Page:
What should a veteran of this war receive from a grateful nation? What is the family of a casualty entitled to? Where should we draw the line between information that U.S. citizens ought to know about our employee, the government, and information that jeopardizes our position in the middle east? The average American is generous and compassionate. Is there any way to communicate this to people in the Middle East who’ve been getting so much propaganda? Is there a way to communicate more gently, not as weaklings, but as co-existing peoples, or is war the only language we now trust?

I’ve just scratched the surface on one policy area.

We must embrace the idea that we live with complexity. We need to increase our comfort level with it, rather than begging for it to go away. We need to attend to the many-layered questions that help us with our decision making.

I hope, in our dazzling, distracting world, we have the patience to follow this thought process, as a nation. It will take us beyond slogans and sound bites, to the real-world strength of character that separates adults from children.

Besides, many of our modern complexities open breath-taking panoramas of new human experience.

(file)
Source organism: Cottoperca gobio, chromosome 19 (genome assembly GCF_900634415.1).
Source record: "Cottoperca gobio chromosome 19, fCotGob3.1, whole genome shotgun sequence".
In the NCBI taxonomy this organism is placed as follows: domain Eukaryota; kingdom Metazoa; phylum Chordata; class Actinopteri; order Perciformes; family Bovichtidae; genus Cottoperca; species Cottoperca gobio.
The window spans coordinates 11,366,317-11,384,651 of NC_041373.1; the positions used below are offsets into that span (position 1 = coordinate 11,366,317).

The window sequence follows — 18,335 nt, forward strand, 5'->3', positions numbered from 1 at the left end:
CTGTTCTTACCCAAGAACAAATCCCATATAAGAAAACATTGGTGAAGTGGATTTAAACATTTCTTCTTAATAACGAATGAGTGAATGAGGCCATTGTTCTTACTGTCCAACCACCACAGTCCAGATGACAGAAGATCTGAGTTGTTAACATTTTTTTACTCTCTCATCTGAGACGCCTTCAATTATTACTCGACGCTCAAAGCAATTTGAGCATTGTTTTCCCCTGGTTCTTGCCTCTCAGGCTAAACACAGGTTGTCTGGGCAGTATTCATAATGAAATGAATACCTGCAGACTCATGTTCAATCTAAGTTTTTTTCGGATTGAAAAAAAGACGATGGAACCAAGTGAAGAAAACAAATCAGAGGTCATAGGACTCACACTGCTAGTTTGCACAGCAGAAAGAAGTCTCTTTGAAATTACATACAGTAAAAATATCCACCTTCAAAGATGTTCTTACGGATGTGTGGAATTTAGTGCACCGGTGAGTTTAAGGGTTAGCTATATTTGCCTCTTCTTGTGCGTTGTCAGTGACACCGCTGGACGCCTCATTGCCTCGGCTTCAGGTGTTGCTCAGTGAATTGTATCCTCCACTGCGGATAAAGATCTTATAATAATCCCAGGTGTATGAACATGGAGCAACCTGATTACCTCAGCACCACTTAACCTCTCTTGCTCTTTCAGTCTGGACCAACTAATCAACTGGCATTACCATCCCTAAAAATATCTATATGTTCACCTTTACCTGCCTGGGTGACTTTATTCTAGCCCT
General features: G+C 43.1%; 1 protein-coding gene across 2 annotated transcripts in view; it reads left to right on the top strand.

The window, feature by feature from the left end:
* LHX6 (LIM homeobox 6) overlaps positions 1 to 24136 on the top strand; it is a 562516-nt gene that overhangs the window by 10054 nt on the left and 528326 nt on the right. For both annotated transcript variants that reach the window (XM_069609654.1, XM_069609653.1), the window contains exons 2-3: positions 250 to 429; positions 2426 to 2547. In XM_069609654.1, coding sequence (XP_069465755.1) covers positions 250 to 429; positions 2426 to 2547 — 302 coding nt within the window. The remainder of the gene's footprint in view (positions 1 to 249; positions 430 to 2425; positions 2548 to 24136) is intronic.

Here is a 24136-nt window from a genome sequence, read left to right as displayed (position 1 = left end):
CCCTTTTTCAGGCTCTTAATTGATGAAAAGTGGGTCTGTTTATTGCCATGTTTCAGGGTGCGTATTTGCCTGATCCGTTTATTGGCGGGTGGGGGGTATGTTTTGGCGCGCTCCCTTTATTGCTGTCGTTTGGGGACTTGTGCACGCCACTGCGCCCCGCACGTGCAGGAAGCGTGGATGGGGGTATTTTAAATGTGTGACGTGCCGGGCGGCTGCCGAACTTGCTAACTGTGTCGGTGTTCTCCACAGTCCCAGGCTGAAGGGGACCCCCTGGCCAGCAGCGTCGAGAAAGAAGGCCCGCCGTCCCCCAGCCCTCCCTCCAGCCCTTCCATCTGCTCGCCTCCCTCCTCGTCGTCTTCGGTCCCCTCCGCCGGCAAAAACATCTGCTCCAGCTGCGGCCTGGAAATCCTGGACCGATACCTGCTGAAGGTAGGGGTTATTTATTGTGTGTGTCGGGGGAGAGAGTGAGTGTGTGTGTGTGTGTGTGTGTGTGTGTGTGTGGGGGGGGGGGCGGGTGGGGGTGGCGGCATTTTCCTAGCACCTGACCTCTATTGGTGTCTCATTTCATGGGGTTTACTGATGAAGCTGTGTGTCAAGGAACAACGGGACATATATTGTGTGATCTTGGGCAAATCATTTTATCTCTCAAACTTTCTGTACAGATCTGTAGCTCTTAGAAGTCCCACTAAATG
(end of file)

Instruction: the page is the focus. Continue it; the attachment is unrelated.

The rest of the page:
Because, no, there is no opposite of chocolate. On the other hand, there’s overwhelming beauty in the nearly infinite variety of flavors.

Friday, March 10, 2006

Greenspan substantiates Oscar claim

Just weeks after leaving his post as chairman of the Federal Reserve Board, economist Alan Greenspan has completed new statistical research in support of a thesis expressed by Oscar-winning musical group Three 6 Mafia.

Greenspan claims, it is, indeed, hard out here for a pimp.

The former Fed chairman’s new treatise, “Net Gain Analysis: A Case Study of Regulation-Free Western Markets, 2003” notes that “…where vendors operate outside the of legal constraints, unstable overhead costs are brought to bear on investors, regardless of the benefits of functioning in a regulation-free environment.”

Greenspan’s wife, NBC’s Chief Foreign Affairs Correspondent Andrea Mitchell, has told close friends that, “Alan enjoys the vitality of life on the ground floor. He’s a lot more ‘street’ than you might think—and I don’t just mean ‘Wall.’ Ooh. Snaps over here. Let me jot that one down.”

The Greenspan study, to be published in the September-October 2006 issue of The Journal of Socio-Economics, maintains that “while great attention is paid to the potential unassessed and untaxed income, other concerns for the lawless economy abound.”

In the specific case of pimps, the award-winning economist states, “When we examine third quarter indicators for fiscal year 2003, we see across-the-board growth in expenditures, while revenues remained flat. Items such as security, wardrobe and health care skyrocketed.”